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Whiskey Wisdom

North American Whiskies


Fermentation tank at the Maker's Mark Bourbon Whiskey Distillery.

Fermentation tank at the Maker's Mark Bourbon Whiskey Distillery.

Photo Credit: © Shannon Graham
Jack Daniels Tennessee Whiskey

Jack Daniels Tennessee Whiskey

Canadian Club 30 Year Old Reserve Canadian Whisky
Photo Courtesy of Canadian Club Whisky

Bourbon Whiskey:

When one thinks of Bourbon, Kentucky and a Mint Julep immediately come to mind. Bourbon whiskey received its name from Bourbon County, Kentucky (where no bourbon is made today), however it can be distilled in any American state. According to a 1964 act of Congress, it must have a mashbill of at least 51% corn, with other grain whiskies comprising the rest. This straight whiskey, known as "America's Native Spirit," must be distilled at 160 proof (80% alcohol) or less and be aged a minimum of two years in new, charred oak barrels, although it is often aged for four years or more. No blending or additives (except water to reduce to bottling proof) is allowed in Bourbon.

Tennessee Whiskey:

Tennessee sour mash whiskey is very similar to Bourbon. It only need to be distilled of 51% of corn, with a maximum of 79%. The distinct difference in Tennessee Whiskey is due to a filtration process where the whiskey is allowed to slowly drip through 10 feet of sugar-maple charcoal, a process that can take up to 2 weeks for one batch and is known as the "Lincoln County Process." The whiskey is then transferred to a charred barrel for aging, a minimum of two years. It is common to perceive a charcoal taste in Tennessee whiskey, most prominently in the two most famous brands, Jack Daniels and George Dickel.

Rye Whiskey:

Wheat and barley are commonly used to make Rye Whiskey, however US law mandates that at least 51% of grain used is rye. Rye Whiskey is most similar in taste to Bourbon although there is a spiciness and slight bitter flavor to it that is due to the natural bitterness of rye. During Colonial times Rye Whiskey was very popular, especially in the northeast, however Prohibition damaged the industry and only a few distilleries continued production after it was repealed. Rye has made a comeback in recent years with renewed interest in classic cocktails, which called for it on a regular basis.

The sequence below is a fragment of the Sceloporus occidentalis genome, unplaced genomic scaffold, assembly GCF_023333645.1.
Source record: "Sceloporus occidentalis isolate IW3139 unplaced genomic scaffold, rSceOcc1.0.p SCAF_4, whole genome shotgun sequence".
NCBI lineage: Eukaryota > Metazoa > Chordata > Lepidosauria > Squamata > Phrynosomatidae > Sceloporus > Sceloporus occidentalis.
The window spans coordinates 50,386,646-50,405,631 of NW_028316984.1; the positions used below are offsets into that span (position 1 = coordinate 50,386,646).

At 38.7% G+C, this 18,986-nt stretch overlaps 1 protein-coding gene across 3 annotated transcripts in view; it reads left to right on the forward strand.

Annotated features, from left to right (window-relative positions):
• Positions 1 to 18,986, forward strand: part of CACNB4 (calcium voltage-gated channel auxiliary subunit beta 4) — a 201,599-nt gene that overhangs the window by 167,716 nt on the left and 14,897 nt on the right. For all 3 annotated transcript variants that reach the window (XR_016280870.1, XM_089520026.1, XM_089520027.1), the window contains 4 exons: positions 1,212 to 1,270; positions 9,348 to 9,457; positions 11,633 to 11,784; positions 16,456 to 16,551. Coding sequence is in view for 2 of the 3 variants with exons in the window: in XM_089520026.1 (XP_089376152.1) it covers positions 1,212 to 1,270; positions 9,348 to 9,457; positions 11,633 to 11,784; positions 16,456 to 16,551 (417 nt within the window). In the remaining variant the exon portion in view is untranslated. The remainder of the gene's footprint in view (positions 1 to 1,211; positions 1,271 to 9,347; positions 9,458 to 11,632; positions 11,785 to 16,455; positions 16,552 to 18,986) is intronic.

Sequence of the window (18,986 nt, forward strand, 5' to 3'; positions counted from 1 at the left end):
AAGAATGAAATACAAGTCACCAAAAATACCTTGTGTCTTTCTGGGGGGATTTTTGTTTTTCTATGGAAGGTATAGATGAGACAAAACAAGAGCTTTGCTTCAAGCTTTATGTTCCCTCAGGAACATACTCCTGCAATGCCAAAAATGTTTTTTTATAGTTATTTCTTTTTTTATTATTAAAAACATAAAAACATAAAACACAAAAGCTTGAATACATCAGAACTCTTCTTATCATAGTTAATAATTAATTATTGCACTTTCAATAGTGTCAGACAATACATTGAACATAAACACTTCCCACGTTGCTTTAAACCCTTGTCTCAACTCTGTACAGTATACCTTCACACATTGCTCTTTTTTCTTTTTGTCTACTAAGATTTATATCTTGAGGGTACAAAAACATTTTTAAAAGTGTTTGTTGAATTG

American Blended Whiskey:

Like blended Scotch, American Blended Whiskey is a careful selection of straight whiskies and grain spirits combined to create one distinct spirit. A blended whiskey must contain at least 20% straight whiskey and premium brands may have as many as 75 different straight whiskies and grain neutral spirits. This art of blending produces a balanced, rich, light-bodied whiskey, each with its own character.

Canadian Whisky:

When a cocktail calls for "whiskey" you may want to choose a good Canadian Whiskey because it is light-bodied, versatile and very mixable. Made primarily of corn or wheat and supplemented with rye, barley, or barley malt, Canadian Whiskey is aged in used oak barrels for a minimum of 3 years although most are aged for 4-6 years. Almost all Canadian Whiskey is a blend of various grain whiskies of different ages.

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